At the start of a new year, many people find themselves setting goals for their lives, whether that be financially, professionally, or mentally. And while striving for more is productive, many end up feeling overwhelmed and unsure of where to start to reach these goals.
That’s why the NYWICI Young Professionals committee teamed up with Lord & Taylor to host its annual New Year, New You: Tips to Live Your Best Life, with panelists Erin Hanafy, executive editor of Well+Good, Lauren Marcus, head of Internal Communications at WeWork and Jamila Souffrant, certified financial education instructor and founder of Journey to Launch podcast. With expert advice from the panelists, attendees gained insight on how to successfully reach their new year goals while managing expectations. Gabrielle Simpson, the event moderator, hosted a lively and informative discussion about the panelists’ successes, failures, personal resolutions for the New Year, and how we can all learn from them.
Here are a few highlights:
What moment or event do you feel enhanced or changed your career the most?
Jamila: When I had my kids and started my family, I had more of a sense of purpose and got more of an idea of what I wanted out of life. Being pregnant with my first child really encouraged me to start Journey to Launch. I felt like I wanted more opportunity for myself and for my children, so I turned my side hustle into a full-time hustle.
Erin: The best thing that happened to me in my career was also the worst thing: I hit a wall. I was working for AP and running the multimedia department; it was a 24/7 job. I was just so exhausted, and it made me assess, what do I actually want to do with my life? In my off hours, I started doing things to try to make myself feel better and figure out how to be stronger and how to get better sleep. It planted a seed for that passion I have now, of figuring out how to live life in a healthy way.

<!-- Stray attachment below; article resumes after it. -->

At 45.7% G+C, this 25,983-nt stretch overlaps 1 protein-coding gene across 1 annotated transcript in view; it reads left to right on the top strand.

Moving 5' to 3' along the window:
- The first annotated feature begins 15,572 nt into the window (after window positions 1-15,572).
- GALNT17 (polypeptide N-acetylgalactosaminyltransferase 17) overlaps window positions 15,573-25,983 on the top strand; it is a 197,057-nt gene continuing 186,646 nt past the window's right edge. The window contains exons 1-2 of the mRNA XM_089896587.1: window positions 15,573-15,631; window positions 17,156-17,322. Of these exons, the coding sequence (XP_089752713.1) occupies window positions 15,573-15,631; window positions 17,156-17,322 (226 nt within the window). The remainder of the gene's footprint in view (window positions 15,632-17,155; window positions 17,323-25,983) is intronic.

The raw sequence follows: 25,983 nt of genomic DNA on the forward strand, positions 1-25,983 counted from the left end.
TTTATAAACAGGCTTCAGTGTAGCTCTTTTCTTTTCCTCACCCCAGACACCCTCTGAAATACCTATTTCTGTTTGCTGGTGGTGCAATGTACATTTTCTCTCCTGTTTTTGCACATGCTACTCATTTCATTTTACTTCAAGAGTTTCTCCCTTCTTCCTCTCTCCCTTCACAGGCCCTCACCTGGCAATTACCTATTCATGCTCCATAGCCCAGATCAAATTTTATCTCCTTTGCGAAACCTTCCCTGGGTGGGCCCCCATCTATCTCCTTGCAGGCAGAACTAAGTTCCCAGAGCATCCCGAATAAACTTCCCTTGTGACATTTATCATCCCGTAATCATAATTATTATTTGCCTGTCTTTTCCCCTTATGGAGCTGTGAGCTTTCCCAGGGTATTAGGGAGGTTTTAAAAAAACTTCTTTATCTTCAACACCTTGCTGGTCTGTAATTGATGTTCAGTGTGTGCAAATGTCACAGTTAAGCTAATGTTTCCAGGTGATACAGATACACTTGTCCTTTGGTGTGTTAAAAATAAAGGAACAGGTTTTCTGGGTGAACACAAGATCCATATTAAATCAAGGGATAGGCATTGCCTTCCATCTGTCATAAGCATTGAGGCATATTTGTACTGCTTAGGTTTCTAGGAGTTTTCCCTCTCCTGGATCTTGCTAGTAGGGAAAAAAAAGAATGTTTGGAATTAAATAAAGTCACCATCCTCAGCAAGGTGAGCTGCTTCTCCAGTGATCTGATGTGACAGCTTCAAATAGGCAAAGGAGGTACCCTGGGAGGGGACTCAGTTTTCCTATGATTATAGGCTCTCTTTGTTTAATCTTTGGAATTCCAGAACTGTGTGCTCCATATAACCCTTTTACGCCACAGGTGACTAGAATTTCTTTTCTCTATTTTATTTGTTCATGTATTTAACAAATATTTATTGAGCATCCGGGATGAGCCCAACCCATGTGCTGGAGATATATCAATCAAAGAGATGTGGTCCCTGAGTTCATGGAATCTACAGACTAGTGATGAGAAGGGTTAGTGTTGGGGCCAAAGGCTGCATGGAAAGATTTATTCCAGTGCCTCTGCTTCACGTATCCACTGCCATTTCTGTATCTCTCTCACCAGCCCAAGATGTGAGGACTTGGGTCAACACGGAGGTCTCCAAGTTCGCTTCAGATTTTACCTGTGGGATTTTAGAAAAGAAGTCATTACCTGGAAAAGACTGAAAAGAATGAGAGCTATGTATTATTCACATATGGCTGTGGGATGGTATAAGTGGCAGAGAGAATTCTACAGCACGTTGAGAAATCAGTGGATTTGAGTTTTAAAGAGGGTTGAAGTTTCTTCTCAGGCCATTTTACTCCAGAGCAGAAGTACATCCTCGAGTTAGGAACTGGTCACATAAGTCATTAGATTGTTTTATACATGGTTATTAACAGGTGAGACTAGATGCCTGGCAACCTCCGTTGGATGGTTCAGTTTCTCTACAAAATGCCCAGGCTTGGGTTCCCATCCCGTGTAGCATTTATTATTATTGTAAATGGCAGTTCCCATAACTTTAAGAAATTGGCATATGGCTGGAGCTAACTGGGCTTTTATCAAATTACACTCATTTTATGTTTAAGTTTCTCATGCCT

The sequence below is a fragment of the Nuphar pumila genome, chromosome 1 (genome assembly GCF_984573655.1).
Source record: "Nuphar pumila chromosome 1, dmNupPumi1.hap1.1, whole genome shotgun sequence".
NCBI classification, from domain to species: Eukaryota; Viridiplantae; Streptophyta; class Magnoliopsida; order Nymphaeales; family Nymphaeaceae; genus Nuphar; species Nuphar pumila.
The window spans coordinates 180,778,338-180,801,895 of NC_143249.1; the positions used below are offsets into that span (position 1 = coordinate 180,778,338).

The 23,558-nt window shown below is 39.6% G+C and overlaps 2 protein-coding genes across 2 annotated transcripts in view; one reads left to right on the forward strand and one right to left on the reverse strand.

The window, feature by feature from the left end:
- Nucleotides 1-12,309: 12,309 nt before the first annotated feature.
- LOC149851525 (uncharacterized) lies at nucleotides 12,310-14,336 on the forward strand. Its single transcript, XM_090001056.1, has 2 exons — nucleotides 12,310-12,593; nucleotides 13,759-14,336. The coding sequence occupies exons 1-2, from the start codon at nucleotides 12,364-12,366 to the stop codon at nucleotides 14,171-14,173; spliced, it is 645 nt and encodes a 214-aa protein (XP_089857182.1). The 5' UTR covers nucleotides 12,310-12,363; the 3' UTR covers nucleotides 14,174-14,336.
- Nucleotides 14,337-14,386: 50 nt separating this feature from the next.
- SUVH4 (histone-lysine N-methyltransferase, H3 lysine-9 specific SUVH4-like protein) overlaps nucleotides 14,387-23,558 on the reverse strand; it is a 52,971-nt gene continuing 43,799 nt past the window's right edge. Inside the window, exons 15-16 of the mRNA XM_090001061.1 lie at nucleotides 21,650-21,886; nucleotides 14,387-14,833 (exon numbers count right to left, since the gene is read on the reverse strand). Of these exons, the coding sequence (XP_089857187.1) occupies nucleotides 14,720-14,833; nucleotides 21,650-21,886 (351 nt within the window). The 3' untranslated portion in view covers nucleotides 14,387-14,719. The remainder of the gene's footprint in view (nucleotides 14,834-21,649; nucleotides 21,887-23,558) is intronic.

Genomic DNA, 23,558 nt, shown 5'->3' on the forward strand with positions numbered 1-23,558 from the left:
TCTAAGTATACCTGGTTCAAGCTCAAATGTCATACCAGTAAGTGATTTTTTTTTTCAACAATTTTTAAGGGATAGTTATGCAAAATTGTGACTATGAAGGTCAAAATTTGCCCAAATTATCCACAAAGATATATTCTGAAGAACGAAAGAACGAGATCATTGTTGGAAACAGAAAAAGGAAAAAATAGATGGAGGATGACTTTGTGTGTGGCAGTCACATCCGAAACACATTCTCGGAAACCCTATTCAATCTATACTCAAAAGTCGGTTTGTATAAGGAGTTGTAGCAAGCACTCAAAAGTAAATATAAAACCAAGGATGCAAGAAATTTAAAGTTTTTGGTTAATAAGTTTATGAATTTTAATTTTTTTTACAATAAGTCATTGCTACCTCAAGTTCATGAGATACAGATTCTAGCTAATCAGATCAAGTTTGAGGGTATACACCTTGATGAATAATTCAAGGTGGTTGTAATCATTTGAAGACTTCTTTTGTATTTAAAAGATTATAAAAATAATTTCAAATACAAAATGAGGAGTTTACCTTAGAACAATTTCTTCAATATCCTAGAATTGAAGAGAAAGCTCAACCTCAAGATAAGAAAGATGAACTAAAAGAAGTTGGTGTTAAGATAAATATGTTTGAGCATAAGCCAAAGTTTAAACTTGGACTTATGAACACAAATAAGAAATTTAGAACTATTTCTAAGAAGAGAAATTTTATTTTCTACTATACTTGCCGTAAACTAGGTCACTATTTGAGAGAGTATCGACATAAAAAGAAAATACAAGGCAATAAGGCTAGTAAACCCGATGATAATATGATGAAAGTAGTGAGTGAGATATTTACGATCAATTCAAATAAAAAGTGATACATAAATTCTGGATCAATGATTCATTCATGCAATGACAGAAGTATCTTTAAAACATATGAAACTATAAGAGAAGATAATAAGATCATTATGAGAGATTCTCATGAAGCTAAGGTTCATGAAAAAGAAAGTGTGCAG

What are your personal resolutions for the new year, both health-wise and finance-wise?
Lauren: My personal resolution is to not have my phone on while I’m with people. I find it hard to disconnect sometimes, so I want to do that for myself to be more present when I’m around family and friends. Financially, I just want to maintain.
Erin: I call them intentions — I have a thing against “resolutions” because it implies that you need to be fixed, and I think we should be more supportive of ourselves. I’m trying to start the habit of not using my phone as my alarm clock, so I don’t pick it up first thing in the morning and be sucked into other people’s worlds. I probably only wait 15 minutes to check it but it does make a difference in my day to have that time for myself.
What strategies do you recommend for young people that can’t afford to save much?
Jamila: It’s all relative to what you have and what you can do; anything more than what you can do today or what you did last year is better. One thing that really helps is tracking your spending. I don’t come from a place of deprivation where you can’t give yourself anything, but if you have goals that you want to accomplish and you’re clear about them, you want to make sure that however you’re spending and using your money is in alignment with your goals. And the best way to see this is by tracking your spending; it doesn’t lie.
What is your proudest moment in financial success?
Gabrielle: Early in my career, after I finished graduate school, I went to negotiate a raise with my boss. I did not get it, but my boss gave me about $20,000 in stock at CBS Corporation. At the time, I was 22, and I was thinking I wanted a raise not this stock. Little did I know, the stock did extremely well, and I was able to purchase a home at 27.
Photos: Jan Goldstoff